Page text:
Over the last decade, sports scientist Neal Henderson, 41, has become one of the world’s top cycling and endurance coaches, advising Olympic racers like Evelyn Stevens and elite triathlon competitors like Cameron Dye. As some of his clients, including Taylor Phinney of the BMC Racing Team, take to the Alps for the Tour de France, the founder and chief executive of Boulder’s Apex Coaching offers expert advice for the everyday rider.
How do you motivate an endurance athlete?
People drawn toward endurance sports are not by nature lazy. They are hardwired to push themselves. More often than not, actually, with a lot of endurance athletes, the coach is in a role of pulling them back from what they want to do in training. It’s kind of like the horse trainer not letting the horse run as hard as it wants to go but putting the blinders on and pulling on the reins and saying, “Whoa.” I try to provide balance so that the athlete is making improvements, not just getting tired from training hard. We are trying to guide this preparation so that there is a progression. If my athletes are going to the point where they’re exhausted, they’re going too deep and they won’t be able to achieve their next training goal. Fatigue is not the goal. Adaptation is the goal.
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Don’t you think that applies to amateur athletes as well—going too hard and tiring yourself out?
Any individual who is going to exhaustion on a frequent basis is absolutely not in a healthy place with his or her exercise regimen. In training, just because I can go really hard doesn’t mean I’m going to benefit. In fact, it can be counterproductive. After either training or exercising, you are worse than before you started. You are slower, you are weaker, you are less capable. It is only once there’s been recovery that there’s the possibility of being better for it. If I just go as hard as I possibly can at something there is no guarantee that I’ll actually get a positive adaptive response.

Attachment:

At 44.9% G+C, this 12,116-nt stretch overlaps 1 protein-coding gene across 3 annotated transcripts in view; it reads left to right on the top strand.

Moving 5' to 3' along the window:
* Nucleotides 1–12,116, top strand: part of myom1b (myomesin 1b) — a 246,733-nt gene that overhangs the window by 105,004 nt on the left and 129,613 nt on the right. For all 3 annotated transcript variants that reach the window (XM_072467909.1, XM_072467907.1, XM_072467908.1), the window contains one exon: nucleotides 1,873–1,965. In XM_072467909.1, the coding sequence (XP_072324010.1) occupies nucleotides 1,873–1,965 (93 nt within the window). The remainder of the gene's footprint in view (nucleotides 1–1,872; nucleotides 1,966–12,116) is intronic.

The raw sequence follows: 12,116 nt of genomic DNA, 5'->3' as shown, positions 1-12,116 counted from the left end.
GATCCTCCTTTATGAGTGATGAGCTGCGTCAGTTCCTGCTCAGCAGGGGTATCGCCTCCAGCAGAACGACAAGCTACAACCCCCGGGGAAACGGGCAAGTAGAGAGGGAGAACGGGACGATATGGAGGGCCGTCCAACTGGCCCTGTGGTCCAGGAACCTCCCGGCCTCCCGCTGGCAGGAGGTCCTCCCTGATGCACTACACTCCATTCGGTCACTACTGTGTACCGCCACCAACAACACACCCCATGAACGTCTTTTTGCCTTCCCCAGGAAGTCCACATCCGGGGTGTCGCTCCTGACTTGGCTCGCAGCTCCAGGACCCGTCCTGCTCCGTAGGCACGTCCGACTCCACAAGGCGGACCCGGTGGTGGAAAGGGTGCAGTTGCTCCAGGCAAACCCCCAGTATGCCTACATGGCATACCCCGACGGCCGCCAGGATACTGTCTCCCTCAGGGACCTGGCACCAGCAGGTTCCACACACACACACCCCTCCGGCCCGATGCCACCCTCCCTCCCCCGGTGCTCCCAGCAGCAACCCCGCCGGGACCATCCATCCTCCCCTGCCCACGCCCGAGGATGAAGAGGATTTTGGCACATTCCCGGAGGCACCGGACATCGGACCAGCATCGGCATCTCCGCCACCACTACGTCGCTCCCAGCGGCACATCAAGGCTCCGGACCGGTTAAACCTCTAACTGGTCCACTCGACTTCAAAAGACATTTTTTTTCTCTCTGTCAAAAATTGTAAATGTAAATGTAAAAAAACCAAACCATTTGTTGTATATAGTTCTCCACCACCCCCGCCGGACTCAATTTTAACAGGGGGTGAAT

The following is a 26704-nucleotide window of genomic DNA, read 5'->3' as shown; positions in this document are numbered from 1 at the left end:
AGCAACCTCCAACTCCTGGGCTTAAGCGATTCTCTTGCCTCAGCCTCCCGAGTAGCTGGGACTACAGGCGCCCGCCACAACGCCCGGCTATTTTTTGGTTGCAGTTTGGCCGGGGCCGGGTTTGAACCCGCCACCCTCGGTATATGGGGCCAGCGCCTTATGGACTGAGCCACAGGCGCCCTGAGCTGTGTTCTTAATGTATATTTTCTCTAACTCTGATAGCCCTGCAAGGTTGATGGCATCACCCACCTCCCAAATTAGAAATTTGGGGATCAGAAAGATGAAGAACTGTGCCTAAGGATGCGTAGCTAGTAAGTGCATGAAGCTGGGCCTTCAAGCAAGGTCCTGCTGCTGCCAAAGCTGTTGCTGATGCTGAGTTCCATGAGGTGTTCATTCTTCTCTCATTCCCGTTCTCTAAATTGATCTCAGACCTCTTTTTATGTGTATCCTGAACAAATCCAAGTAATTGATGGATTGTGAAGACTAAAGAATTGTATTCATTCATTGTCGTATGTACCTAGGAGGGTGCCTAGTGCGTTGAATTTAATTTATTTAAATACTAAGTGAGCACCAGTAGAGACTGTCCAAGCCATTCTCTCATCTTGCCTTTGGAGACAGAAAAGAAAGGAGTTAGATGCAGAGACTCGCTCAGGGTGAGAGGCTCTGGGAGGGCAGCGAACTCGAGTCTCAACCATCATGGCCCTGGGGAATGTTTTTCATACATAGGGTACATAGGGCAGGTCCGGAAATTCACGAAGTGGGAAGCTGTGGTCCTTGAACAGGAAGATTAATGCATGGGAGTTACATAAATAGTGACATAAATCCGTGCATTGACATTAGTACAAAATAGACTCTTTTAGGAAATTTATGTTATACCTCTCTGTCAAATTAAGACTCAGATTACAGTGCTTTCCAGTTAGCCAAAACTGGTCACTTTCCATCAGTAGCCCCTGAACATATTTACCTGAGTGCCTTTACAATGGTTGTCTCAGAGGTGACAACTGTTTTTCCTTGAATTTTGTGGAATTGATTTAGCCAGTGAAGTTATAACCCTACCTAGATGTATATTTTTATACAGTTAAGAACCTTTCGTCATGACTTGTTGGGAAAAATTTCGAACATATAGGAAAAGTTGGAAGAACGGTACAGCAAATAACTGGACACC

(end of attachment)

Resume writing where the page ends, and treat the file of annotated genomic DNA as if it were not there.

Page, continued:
What does the average cyclist do wrong?
Going out and riding for a couple of hours could put you at risk for an overuse injury if your body is not acclimated to that level of stress yet. If you’re riding at a standard 90 revolutions per minute in an hour—that’s, what, 5,400 pedal strokes? If you go out and do that for two or three hours, it’s a significant stress if somebody has not built up to that. Increasing how much you do too quickly is often a troublesome area. Especially as the weather gets nice—spring arrives and a lot of people say, “Oh, the weather is great, I’m going to go out and ride three hours.” If their longest ride in the past three months has been an hour, that’s definitely a risk for overuse. In general, as a rule, 80% of your training should be relatively easy to maybe moderate and only 20% should be intense.
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So what would be an acceptable ride for the average rider?
Think of threshold as this upper limit of what can be sustained. In cycling we call that “threshold power” or “functional threshold power,” which is an output that can be maintained for an hour. Using that point, ride at about 60% or 70% of that power. If you are riding three days a week, a ride could be 45 minutes or an hour, but with a dozen 10-second sprints to hit a neuromuscular peak power level.
What’s the benefit of that particular workout?
You’re going easy enough during the in between sprint efforts so that your sprint efforts can reach your upper limit for this short, high-intensity burst. There is a neuromuscular stress that you’re trying to achieve. You cannot do that kind of work over long durations. When people say, “I did a bunch of 30-second sprints,” I can guarantee you that in the last 10 seconds of those 30-second sprints they’re not sprinting anymore. The output level is dropping off dramatically, so they’re not actually training themselves to have a high output. They’re just getting tired.
Should cyclists care about speed?
Speed is relative. It’s the actual work that matters. The power meter is an absolute must-use tool in addition to cadence and heart-rate monitors.
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